I will review the expected BAO-science results from the Nancy Grace Roman Space Telescope. The high latitude spectroscopic survey of the Roman will measure redshifts of the order of 10 million galaxies over 2,000 square degrees in 0.6 years. The galaxies detected through their Halpha emission lines will sample this cosmological volume with a very high density of a few 10^-3 galaxies per cubic Megaparsec up to the redshift of 2. The OIII emitter galaxies will push the redshift range to z ~ 3 with a lower number density. We can achieve a cumulative 1% constraint on the angular acoustic scale and the cumulative 3.5% constraint on the growth rate above z ~ 1 using standard BAO/RSD techniques. I will show how these projected measurements compare with what we expect from other surveys. These measurement techniques are well studied and tested in other redshift surveys and are considered safe from systematics. In addition to the vanilla BAO/RSD measurements, we hope to push the analysis to nonlinear scales, higher orders, and nonlinear structures. The high density of Roman tracers is ideal for all these science cases. I will present forecasts for what we expect from these non-standard probes. I will also discuss additional theoretical work required to make them as robust as BAO/RSD.
The upcoming NASA flagship mission, Nancy Grace Roman Space Telescope (Roman), will significantly increase our understanding of the universe and shed light on the nature of dark energy and dark matter. Among the science portfolio of Roman, weak lensing based measurements are of essential importance due to their sensitivity to both the geometry and the structure growth of the universe. In combination with other probes, such as galaxy clustering, galaxy clusters, SN1a, and BAO it tightly constrains our cosmological model and significantly reduces the impact of systematic uncertainties. In this presentation, I will review the current stage of weak lensing science of Roman, including 1) science goals 2) instrumentation aspects 3) galaxy sample specifications 4) shape measurements 5) broader systematics control 6) high-latitude imaging survey design and performance and 7) multi-probe and cross-survey synergies. I will also present a science forecasting project on kinematic lensing with Roman. Kinematic lensing is a novel technique integrating both the shape and kinematic information of source galaxies and thereby significantly reducing the effective shape noise. Roman poses a highly promising platform to perform a kinematic lensing survey due to its capability of overlapping wide-field imaging and spectroscopic grism coverage.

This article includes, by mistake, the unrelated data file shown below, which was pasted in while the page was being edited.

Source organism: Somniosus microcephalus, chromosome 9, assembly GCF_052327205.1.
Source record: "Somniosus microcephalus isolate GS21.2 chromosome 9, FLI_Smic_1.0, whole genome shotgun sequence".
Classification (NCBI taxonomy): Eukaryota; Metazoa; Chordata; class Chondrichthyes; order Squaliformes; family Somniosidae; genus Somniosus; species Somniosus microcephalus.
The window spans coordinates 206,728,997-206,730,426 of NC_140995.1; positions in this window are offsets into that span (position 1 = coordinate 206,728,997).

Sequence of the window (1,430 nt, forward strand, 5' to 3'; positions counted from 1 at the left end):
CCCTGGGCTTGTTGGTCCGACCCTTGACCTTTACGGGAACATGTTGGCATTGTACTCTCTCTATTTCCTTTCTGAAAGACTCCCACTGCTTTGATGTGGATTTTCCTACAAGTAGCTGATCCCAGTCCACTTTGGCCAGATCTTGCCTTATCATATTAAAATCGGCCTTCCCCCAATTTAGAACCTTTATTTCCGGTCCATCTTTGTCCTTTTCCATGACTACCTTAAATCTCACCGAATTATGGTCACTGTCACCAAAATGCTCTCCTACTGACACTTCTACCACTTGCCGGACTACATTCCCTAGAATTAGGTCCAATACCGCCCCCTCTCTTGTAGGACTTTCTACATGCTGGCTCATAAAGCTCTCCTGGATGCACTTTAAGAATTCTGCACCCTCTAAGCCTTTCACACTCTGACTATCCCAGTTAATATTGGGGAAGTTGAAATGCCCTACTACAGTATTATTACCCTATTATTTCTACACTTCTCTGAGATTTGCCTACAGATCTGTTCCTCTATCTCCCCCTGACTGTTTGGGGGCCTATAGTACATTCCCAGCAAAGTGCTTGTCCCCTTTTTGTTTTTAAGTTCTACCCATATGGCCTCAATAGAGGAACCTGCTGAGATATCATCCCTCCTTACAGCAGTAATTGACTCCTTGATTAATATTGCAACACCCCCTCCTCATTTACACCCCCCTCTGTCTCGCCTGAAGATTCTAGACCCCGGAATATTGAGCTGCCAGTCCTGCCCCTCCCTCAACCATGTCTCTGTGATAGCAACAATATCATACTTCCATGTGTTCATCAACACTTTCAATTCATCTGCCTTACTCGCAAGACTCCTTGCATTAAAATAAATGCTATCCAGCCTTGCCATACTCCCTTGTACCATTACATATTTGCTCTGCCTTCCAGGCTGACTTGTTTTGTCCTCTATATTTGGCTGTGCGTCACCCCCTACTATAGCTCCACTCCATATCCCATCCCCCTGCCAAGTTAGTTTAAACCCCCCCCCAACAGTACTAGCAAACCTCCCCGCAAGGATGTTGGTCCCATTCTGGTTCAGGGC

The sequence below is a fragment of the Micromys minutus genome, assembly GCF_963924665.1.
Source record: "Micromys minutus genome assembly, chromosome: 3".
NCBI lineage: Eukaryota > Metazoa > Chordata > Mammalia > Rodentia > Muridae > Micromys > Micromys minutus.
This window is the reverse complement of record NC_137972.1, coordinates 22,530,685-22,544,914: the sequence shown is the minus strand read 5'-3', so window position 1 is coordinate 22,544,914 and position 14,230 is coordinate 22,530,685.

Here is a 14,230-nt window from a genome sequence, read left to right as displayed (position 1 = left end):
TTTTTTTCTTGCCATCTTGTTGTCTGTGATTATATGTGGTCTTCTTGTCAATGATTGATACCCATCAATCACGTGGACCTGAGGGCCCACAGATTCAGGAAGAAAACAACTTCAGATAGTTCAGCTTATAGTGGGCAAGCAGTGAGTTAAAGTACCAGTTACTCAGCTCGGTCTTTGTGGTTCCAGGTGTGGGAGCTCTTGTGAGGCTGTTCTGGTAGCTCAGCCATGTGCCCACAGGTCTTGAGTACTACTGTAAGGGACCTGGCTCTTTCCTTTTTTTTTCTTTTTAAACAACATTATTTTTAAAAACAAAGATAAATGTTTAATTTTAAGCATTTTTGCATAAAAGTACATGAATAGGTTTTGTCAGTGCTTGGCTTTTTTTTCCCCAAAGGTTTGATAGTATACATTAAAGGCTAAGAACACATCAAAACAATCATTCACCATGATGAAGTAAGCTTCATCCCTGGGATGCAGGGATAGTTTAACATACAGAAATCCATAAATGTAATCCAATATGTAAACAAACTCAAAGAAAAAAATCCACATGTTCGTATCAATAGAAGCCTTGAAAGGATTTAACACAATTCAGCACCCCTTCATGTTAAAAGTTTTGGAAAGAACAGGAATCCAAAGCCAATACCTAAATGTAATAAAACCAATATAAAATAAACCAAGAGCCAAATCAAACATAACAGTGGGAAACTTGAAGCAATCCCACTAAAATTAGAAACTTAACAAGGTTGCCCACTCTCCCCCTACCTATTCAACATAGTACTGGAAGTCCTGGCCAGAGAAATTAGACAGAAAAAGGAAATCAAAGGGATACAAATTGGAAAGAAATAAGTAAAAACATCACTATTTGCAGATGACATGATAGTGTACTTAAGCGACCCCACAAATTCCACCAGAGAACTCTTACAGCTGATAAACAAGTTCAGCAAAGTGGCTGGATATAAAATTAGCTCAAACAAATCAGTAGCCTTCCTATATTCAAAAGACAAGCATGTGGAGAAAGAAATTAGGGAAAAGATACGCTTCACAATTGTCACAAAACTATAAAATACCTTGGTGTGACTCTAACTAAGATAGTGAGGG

The Roman Space Telescope offers a unique opportunity to enrich our understanding of the expansion history of the universe as well as the nature of dark energy. In particular, Roman will make major strides in the quantity and quality of our supernovae (SNe) dataset. The type Ia SNe dataset will allow for the construction of a higher precision Hubble diagram as well as tightened constraints on w_0 and w_a, while observations of core collapse SNe and other transients will provide new insights into supernova physics. In this talk, I will cover some of the science goals for Roman’s supernova survey, including SNIa cosmology and core-collapse SN science. The SNIa cosmology sample will include both spectroscopic and photometric SN lightcurve data. I will present spectroscopic classification as well as redshift detection efficiency results using Roman Space Telescope prism data and the SNID program. Reliable photometric SN classification algorithms allow us to augment the spectroscopically confirmed SNe Ia dataset with photometrically confirmed SNe Ia. I will present photometric classification results using the SCONE model (Supernova Classification with a Convolutional Neural Network). SCONE is also capable of performing early-time lightcurve photometric SN typing, which can be applied to spectroscopic targeting to perform optimal follow-up observation for core collapse science.
Dark Matter Substructure
Supernova Explosions of First Generations of Stars
Time-delayed Cosmology with Lensed Sources
QSOs, and Reverberation Mapping
Benjamin Rose, Michael Wood-Vasey, Kris Pardo, Rebekah Hounsell, Justin Pierel, Henry Gebhardt, Patrick Kelly
If you have any questions about the presentations and their content please contact the organizers.